(Q) And when it absorbs all the knowledge, what happens next?
(A) And then it is full, and water starts to spill over, and it cannot absorb anymore; and then, over time, it dries out…
(Q) What would you like to have happen?
(A) I would like my knowledge to stay with me instead of drying out. And I want to keep learning indefinitely without being limited by a saturated sponge.
It is a moment of profound realization about my way of learning. It is what I experience – I am a lifelong learner, but the knowledge tends to dry out over time, sometimes to the point that I can read the same book as if for the first time. This kind of epiphany makes me want to change my metaphor. Before I was proud of being a sponge-learner, now I see its limitations.
While it is beneficial to explore personal metaphors, there is a lot of value in exploring metaphors of others. For one, you help people to understand themselves better, for another, you get a view into their world and can upgrade and enrich your metaphors.
Discovering and exploring metaphors is just one of the features of Clean Language. Of course, there is more it can do for you.
Applications of Clean Language
There are numerous applications of Clean Language; here are just a few.
- It is a perfect tool for one-on-one coaching and is frequently used for executive coaching. Using Clean questions, the coach helps their clients discover the limiting patterns and beliefs that hold them back, reinforce positive beliefs, make unconscious knowledge conscious.
- Clean Language can be applied in a team setting and used for conflict resolution, shared understanding and focus, building stronger connections. Every team is going through several development stages: forming, storming, norming, and performing. During the storming phase, team members tend to disagree a lot, and conflicts are not uncommon. It is possible to minimize the duration of this stage by equipping the teams with Clean questions as a conflict resolution technique that will help them to get closer to their optimal performance.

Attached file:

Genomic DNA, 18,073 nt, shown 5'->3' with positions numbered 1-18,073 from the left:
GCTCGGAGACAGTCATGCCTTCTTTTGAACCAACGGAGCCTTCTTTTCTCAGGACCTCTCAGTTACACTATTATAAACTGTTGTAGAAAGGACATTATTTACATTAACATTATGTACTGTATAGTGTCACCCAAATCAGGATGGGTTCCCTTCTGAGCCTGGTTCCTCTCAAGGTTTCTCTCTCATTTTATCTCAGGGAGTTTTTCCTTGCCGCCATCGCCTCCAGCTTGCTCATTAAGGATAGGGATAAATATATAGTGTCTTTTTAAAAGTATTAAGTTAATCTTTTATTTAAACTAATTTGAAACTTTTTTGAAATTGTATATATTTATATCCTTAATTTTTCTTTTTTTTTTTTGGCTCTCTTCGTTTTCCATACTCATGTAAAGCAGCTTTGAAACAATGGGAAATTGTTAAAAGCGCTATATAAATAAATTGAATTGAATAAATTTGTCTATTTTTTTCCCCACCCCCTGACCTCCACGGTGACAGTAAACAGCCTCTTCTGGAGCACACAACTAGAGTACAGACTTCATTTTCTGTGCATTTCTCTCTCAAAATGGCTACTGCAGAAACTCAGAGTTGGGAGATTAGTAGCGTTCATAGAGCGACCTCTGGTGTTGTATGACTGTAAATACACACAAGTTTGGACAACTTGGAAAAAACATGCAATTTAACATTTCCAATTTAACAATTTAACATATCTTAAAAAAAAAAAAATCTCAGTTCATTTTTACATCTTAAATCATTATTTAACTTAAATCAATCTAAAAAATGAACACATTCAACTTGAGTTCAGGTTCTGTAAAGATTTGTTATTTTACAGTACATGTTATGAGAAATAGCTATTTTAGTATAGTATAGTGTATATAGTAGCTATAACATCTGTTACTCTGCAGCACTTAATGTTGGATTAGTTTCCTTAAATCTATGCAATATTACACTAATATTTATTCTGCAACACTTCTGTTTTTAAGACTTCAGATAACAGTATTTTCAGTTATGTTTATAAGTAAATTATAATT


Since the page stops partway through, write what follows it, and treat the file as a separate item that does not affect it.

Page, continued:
- One of my favorite parts of Clean Language, the tool I use very often, is a Clean setup. It is a set of three powerful questions:
A For … to go just as you’d like, it will be like what?
B For [A] to go like that, you’d like to be like what?
C What support or resources do you need?
I use it for various meetings to set up the stage and account for the desires and expectations of each participant. It amazes me that most of the time everything goes just as we’d like, we get precisely the result we want. It keeps consistently delivering the desired outcome.
Starting with Clean Language
With all the marvelous effects that Clean Language has, I want to point out a simple rule of thumb: use only 2-3 consecutive Clean questions around a subject for the sake of the psychological safety of the questioner and the answerer. With Clean questions, you can stir deeper layers of emotions, and it is crucial to be able to support that. So it is advised not to go deeper than ‘level 3’. But do not worry, even if you do not go too deep, there is still lots to explore. It is best to have your first Clean Language exploration with someone experienced.
I hope you are inspired by now to give Clean Language a try.
Changing our world
Now, what would you like to have happen? How would you like to change the world?
We all have aspirations, big and small. We all envision a change. What difference do you want to make? Is it a personal transformation you are looking for, or maybe it is your team that needs improvement? Perhaps, you are dreaming of reshaping your entire organization.
What is the change that you picture?
What metaphor are you going to change?
Many thanks to Joël Grimberg for his great help in creating this article.
I am a specialist at Qxperts. We empower companies to deliver reliable & high-quality software. Any questions? We are here to help! www.qxperts.io